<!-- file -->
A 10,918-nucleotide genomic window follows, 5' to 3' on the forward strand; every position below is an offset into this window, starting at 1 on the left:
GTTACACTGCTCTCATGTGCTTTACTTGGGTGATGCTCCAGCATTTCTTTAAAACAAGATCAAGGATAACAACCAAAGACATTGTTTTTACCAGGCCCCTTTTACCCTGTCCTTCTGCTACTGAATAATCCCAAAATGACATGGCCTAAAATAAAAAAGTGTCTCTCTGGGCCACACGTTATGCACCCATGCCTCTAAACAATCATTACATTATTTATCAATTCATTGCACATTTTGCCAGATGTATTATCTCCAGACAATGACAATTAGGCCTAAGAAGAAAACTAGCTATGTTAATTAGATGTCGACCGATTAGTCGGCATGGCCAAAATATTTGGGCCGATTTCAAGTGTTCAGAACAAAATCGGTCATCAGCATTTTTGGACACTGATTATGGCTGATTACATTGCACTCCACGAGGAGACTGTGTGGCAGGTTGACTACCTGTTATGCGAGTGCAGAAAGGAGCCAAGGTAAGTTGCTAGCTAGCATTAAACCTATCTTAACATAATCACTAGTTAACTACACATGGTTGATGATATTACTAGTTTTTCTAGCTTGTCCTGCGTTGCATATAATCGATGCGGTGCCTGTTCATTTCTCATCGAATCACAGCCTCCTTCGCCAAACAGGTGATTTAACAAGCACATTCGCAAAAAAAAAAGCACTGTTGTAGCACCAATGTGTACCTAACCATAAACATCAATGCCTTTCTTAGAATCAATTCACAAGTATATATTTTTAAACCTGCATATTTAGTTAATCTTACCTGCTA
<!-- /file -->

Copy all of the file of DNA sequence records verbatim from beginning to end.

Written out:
A 10,918-nucleotide genomic window follows, 5' to 3' on the forward strand; every position below is an offset into this window, starting at 1 on the left:
GTTACACTGCTCTCATGTGCTTTACTTGGGTGATGCTCCAGCATTTCTTTAAAACAAGATCAAGGATAACAACCAAAGACATTGTTTTTACCAGGCCCCTTTTACCCTGTCCTTCTGCTACTGAATAATCCCAAAATGACATGGCCTAAAATAAAAAAGTGTCTCTCTGGGCCACACGTTATGCACCCATGCCTCTAAACAATCATTACATTATTTATCAATTCATTGCACATTTTGCCAGATGTATTATCTCCAGACAATGACAATTAGGCCTAAGAAGAAAACTAGCTATGTTAATTAGATGTCGACCGATTAGTCGGCATGGCCAAAATATTTGGGCCGATTTCAAGTGTTCAGAACAAAATCGGTCATCAGCATTTTTGGACACTGATTATGGCTGATTACATTGCACTCCACGAGGAGACTGTGTGGCAGGTTGACTACCTGTTATGCGAGTGCAGAAAGGAGCCAAGGTAAGTTGCTAGCTAGCATTAAACCTATCTTAACATAATCACTAGTTAACTACACATGGTTGATGATATTACTAGTTTTTCTAGCTTGTCCTGCGTTGCATATAATCGATGCGGTGCCTGTTCATTTCTCATCGAATCACAGCCTCCTTCGCCAAACAGGTGATTTAACAAGCACATTCGCAAAAAAAAAAGCACTGTTGTAGCACCAATGTGTACCTAACCATAAACATCAATGCCTTTCTTAGAATCAATTCACAAGTATATATTTTTAAACCTGCATATTTAGTTAATCTTACCTGCTA